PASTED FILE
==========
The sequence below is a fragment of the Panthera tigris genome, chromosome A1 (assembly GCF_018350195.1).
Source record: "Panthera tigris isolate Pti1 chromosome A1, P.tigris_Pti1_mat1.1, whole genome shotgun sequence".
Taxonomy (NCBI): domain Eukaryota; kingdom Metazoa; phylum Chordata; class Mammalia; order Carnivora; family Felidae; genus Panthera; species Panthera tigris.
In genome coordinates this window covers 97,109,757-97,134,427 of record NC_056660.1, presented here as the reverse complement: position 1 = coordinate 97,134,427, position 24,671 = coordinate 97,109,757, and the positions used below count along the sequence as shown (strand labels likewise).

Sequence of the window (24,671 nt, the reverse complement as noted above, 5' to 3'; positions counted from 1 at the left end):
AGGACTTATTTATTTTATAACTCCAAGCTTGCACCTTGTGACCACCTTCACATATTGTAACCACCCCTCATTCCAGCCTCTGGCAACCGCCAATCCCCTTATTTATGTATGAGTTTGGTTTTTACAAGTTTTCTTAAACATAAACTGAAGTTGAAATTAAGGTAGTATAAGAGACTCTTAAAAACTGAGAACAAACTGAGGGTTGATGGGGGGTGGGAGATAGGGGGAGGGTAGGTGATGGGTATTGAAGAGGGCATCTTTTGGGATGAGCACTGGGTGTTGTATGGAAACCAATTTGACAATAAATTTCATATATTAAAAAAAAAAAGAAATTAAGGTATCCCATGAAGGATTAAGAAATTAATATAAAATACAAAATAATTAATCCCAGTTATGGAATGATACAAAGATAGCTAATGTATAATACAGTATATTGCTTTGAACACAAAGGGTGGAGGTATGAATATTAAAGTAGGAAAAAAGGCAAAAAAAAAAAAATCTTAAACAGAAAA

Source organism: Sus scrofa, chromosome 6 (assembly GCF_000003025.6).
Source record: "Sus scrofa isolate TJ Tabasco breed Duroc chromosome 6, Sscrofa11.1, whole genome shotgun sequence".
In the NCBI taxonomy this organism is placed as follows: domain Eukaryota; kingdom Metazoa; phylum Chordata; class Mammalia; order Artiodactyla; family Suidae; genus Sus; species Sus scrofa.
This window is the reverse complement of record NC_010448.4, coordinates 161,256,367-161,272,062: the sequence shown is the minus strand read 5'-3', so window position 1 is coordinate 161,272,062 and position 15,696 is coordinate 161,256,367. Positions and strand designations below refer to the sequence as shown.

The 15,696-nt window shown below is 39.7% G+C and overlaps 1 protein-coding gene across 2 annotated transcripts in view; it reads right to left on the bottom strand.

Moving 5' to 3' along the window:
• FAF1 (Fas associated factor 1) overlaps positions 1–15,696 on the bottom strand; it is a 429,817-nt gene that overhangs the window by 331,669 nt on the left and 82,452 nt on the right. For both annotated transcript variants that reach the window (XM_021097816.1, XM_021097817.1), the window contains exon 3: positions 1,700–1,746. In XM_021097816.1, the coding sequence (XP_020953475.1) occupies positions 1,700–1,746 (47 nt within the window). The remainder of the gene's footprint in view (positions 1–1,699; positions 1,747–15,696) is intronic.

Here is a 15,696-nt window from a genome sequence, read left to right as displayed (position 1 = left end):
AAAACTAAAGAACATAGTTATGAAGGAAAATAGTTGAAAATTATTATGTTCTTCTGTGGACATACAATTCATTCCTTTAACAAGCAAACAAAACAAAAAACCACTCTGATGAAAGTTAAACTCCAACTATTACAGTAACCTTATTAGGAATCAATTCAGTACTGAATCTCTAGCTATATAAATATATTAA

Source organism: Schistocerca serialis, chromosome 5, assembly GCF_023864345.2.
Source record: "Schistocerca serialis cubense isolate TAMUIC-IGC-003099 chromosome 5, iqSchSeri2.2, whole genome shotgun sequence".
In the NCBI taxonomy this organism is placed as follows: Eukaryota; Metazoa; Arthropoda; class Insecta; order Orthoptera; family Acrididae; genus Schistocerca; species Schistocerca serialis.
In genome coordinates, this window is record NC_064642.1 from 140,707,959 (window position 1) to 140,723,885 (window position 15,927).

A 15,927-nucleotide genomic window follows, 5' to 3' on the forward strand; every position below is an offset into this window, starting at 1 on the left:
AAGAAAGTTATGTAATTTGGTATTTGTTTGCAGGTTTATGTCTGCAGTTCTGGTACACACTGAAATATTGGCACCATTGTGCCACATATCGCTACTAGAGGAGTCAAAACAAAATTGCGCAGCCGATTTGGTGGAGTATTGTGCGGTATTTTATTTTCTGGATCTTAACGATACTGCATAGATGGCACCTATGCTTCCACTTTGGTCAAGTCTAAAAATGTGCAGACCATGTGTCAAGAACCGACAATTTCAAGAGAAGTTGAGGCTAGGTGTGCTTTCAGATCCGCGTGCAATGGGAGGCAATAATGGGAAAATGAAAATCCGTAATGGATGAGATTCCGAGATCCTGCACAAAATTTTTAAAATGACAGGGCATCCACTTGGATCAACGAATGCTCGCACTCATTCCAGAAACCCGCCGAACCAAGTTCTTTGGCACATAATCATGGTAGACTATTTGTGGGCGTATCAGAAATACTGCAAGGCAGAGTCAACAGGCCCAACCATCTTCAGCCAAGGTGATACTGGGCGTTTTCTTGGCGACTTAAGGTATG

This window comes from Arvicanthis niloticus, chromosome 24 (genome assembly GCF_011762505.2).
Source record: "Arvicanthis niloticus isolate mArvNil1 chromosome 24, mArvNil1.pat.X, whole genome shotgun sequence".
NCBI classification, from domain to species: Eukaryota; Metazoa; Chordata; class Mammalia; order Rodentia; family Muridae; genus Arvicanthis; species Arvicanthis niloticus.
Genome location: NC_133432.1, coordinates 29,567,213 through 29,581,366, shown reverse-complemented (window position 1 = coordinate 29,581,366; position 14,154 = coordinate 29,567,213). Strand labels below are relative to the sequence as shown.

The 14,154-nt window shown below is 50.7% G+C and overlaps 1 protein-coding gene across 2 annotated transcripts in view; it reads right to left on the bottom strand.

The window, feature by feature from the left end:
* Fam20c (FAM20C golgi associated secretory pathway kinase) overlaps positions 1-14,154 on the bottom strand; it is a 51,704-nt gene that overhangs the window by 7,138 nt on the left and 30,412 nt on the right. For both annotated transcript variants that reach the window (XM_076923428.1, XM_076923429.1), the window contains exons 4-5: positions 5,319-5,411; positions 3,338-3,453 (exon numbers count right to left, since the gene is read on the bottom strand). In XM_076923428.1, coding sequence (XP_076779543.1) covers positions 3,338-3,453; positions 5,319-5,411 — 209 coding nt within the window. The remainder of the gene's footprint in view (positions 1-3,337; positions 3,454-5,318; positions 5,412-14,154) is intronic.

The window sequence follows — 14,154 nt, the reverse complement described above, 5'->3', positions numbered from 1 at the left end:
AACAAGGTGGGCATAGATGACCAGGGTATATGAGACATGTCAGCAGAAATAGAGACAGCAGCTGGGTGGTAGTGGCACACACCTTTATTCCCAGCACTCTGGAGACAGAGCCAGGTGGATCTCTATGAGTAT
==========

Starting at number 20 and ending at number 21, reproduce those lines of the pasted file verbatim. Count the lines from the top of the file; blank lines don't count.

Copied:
A 15,927-nucleotide genomic window follows, 5' to 3' on the forward strand; every position below is an offset into this window, starting at 1 on the left:
AAGAAAGTTATGTAATTTGGTATTTGTTTGCAGGTTTATGTCTGCAGTTCTGGTACACACTGAAATATTGGCACCATTGTGCCACATATCGCTACTAGAGGAGTCAAAACAAAATTGCGCAGCCGATTTGGTGGAGTATTGTGCGGTATTTTATTTTCTGGATCTTAACGATACTGCATAGATGGCACCTATGCTTCCACTTTGGTCAAGTCTAAAAATGTGCAGACCATGTGTCAAGAACCGACAATTTCAAGAGAAGTTGAGGCTAGGTGTGCTTTCAGATCCGCGTGCAATGGGAGGCAATAATGGGAAAATGAAAATCCGTAATGGATGAGATTCCGAGATCCTGCACAAAATTTTTAAAATGACAGGGCATCCACTTGGATCAACGAATGCTCGCACTCATTCCAGAAACCCGCCGAACCAAGTTCTTTGGCACATAATCATGGTAGACTATTTGTGGGCGTATCAGAAATACTGCAAGGCAGAGTCAACAGGCCCAACCATCTTCAGCCAAGGTGATACTGGGCGTTTTCTTGGCGACTTAAGGTATG